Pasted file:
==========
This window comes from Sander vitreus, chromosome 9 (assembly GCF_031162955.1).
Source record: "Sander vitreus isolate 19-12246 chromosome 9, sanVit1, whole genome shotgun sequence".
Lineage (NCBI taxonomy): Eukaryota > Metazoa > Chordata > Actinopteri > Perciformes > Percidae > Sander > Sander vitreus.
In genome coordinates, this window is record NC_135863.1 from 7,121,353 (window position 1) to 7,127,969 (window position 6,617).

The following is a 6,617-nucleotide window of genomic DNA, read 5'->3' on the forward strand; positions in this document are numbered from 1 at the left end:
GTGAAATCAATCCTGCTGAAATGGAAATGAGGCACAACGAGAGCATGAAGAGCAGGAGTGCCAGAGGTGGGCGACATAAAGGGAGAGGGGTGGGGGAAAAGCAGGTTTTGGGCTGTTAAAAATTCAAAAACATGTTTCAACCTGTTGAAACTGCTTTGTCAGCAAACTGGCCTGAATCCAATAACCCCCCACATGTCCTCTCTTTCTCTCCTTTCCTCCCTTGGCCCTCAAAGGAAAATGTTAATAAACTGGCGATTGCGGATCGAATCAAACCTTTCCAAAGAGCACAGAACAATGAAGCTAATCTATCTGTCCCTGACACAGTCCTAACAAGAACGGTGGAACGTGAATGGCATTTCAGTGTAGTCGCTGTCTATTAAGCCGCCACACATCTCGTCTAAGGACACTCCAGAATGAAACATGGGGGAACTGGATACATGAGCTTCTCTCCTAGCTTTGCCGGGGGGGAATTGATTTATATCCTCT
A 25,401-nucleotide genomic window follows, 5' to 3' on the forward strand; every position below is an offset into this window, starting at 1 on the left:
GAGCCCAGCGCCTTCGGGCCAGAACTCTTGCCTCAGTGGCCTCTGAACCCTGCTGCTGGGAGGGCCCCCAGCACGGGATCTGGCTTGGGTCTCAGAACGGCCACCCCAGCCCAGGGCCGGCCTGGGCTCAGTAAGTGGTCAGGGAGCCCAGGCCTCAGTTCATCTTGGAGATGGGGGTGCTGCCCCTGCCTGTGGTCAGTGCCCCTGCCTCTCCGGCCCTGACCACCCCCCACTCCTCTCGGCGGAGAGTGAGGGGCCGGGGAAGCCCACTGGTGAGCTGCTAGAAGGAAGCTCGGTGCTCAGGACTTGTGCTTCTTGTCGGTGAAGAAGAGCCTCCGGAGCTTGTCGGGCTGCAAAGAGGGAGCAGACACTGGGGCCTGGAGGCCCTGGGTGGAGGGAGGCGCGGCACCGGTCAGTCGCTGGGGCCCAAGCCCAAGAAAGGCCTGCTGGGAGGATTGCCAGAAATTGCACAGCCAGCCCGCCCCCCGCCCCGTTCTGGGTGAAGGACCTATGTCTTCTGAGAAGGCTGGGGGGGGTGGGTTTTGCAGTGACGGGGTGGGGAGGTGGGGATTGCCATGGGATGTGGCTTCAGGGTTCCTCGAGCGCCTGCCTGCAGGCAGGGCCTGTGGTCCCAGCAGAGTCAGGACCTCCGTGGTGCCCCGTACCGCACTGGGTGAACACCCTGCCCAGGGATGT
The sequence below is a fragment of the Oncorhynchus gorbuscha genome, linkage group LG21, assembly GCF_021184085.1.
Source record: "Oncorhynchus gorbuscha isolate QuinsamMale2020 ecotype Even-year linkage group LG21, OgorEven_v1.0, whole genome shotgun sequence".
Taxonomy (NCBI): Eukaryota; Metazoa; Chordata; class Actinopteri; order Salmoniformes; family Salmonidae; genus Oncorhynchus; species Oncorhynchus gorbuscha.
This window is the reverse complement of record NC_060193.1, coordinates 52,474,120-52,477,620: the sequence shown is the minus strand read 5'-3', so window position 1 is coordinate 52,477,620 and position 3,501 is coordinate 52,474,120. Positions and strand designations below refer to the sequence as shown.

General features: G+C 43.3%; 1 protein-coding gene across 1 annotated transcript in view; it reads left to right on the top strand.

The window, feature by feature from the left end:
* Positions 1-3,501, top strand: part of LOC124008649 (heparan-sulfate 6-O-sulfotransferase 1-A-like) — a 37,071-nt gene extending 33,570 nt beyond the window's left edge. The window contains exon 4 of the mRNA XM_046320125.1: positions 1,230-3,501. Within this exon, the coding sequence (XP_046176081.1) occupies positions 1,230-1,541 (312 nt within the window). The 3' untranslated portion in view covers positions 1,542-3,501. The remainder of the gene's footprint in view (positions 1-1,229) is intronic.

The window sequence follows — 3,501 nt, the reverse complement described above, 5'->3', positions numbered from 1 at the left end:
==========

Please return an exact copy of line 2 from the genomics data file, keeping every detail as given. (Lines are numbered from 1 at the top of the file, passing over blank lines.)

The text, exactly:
Source record: "Sander vitreus isolate 19-12246 chromosome 9, sanVit1, whole genome shotgun sequence".